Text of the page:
30 to 50 pounds of rice (white rice stores forever; brown rice for five years or more)
30 to 60 pounds of white sugar (or honey, pancake syrup, etc.)
6 to 10 pounds of oats
6 to 10 pounds of corn meal

Adjust according to your own preferences. If you don’t plan to bake (which is a mistake) or make pancakes/waffles, you can get by with a lot less flour, but make up for it by weight with another carbohydrate. If you hate rice, don’t buy any, but again make up the weight with another carb.

Protein supplement – at least 15 pounds per adult or dog equivalent

Although all of the carbohydrates listed except sugar contain significant amounts of protein, it’s not complete protein because it lacks essential amino acids. You can get these missing amino acids by adding beans, legumes, eggs, meats, etc. to your storage. Beans are the cheapest way to do this, but most people prefer meat, eggs, etc. Note that canned wet beans should be counted as one fifth their weight in dry beans, so while 5 pounds of dry beans suffices for a month, if you’re buying, say, Bush’s Best Baked beans, you’d need 25 one-pound cans of them to equal the five pounds of dry beans.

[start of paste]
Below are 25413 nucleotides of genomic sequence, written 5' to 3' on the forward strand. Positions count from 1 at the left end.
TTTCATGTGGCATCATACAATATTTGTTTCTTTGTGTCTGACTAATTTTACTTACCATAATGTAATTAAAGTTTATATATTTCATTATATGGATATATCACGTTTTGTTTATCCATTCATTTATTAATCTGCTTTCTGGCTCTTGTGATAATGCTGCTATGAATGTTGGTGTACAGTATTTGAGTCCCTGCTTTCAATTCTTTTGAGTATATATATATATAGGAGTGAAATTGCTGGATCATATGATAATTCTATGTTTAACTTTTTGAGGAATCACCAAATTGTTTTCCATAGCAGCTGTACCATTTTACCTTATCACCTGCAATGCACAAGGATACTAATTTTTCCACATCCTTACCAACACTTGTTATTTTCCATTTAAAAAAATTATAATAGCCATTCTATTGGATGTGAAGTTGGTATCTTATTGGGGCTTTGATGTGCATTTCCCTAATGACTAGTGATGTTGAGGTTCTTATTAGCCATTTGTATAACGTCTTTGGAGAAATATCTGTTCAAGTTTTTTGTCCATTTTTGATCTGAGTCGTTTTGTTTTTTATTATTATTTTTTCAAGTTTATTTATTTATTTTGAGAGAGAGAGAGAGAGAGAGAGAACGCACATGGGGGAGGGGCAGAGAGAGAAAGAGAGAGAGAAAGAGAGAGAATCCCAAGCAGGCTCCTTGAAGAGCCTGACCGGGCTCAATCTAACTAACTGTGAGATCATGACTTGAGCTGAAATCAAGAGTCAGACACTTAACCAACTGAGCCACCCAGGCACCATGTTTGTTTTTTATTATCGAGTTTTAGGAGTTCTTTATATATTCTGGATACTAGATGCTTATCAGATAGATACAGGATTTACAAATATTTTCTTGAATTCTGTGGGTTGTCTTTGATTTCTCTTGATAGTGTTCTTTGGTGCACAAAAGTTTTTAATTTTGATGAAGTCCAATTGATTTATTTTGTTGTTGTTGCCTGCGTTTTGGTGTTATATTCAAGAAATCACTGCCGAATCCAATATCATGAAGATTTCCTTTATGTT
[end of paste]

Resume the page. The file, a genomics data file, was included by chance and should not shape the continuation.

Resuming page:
We keep about 100 pounds of dry beans and lentils in stock for the 4.5 of us, but most of our supplementary protein is in the form of canned meats. Cans of chicken from Costco or Sam’s, Keystone Meats canned ground beef, beef chunks, pork, chicken, turkey, etc. You can order Keystone canned meats from Walmart on-line. A 28-ounce can of most of them costs just over $6. We order them in cases of 12 at a time. They also have 14.5-ounce cans, although they cost more per ounce. They might be better for you if you’re planning to feed only the two of you. Also consider the 12- to 16-ounce cans of meats like chicken, roast beef, ham, tuna, salmon, Spam, and so on. The actual shelf life of canned meats, like other canned foods, is indefinite assuming the can is undamaged. Keystone, for example, rates their canned meats at a 5-year shelf life, but in fact they will remain safe and nutritious for much, much longer.